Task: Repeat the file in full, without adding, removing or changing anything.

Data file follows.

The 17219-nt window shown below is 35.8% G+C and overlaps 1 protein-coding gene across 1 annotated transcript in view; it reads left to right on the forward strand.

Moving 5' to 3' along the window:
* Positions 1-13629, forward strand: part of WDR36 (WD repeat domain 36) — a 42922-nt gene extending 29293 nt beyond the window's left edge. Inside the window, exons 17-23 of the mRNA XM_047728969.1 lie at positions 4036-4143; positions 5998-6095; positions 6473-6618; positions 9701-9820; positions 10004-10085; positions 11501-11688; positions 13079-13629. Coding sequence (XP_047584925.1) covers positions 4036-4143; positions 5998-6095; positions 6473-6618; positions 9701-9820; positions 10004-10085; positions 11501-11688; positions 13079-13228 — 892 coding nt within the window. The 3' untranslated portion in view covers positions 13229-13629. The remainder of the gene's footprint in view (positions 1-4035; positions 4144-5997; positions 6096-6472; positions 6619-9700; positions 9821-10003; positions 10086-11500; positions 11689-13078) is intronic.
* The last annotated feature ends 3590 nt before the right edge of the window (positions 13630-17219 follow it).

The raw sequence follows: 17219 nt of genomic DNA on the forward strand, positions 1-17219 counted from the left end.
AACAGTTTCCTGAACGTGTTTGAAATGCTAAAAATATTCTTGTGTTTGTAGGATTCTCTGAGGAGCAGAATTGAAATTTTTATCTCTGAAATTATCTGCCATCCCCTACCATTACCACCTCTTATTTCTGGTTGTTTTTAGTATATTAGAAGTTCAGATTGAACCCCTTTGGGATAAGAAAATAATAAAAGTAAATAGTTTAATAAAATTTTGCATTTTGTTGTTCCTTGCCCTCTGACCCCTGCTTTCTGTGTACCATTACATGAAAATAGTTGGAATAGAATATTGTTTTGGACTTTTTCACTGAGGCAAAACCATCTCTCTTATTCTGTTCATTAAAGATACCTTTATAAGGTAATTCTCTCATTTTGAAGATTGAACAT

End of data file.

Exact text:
The 17219-nt window shown below is 35.8% G+C and overlaps 1 protein-coding gene across 1 annotated transcript in view; it reads left to right on the forward strand.

Moving 5' to 3' along the window:
* Positions 1-13629, forward strand: part of WDR36 (WD repeat domain 36) — a 42922-nt gene extending 29293 nt beyond the window's left edge. Inside the window, exons 17-23 of the mRNA XM_047728969.1 lie at positions 4036-4143; positions 5998-6095; positions 6473-6618; positions 9701-9820; positions 10004-10085; positions 11501-11688; positions 13079-13629. Coding sequence (XP_047584925.1) covers positions 4036-4143; positions 5998-6095; positions 6473-6618; positions 9701-9820; positions 10004-10085; positions 11501-11688; positions 13079-13228 — 892 coding nt within the window. The 3' untranslated portion in view covers positions 13229-13629. The remainder of the gene's footprint in view (positions 1-4035; positions 4144-5997; positions 6096-6472; positions 6619-9700; positions 9821-10003; positions 10086-11500; positions 11689-13078) is intronic.
* The last annotated feature ends 3590 nt before the right edge of the window (positions 13630-17219 follow it).

The raw sequence follows: 17219 nt of genomic DNA on the forward strand, positions 1-17219 counted from the left end.
AACAGTTTCCTGAACGTGTTTGAAATGCTAAAAATATTCTTGTGTTTGTAGGATTCTCTGAGGAGCAGAATTGAAATTTTTATCTCTGAAATTATCTGCCATCCCCTACCATTACCACCTCTTATTTCTGGTTGTTTTTAGTATATTAGAAGTTCAGATTGAACCCCTTTGGGATAAGAAAATAATAAAAGTAAATAGTTTAATAAAATTTTGCATTTTGTTGTTCCTTGCCCTCTGACCCCTGCTTTCTGTGTACCATTACATGAAAATAGTTGGAATAGAATATTGTTTTGGACTTTTTCACTGAGGCAAAACCATCTCTCTTATTCTGTTCATTAAAGATACCTTTATAAGGTAATTCTCTCATTTTGAAGATTGAACAT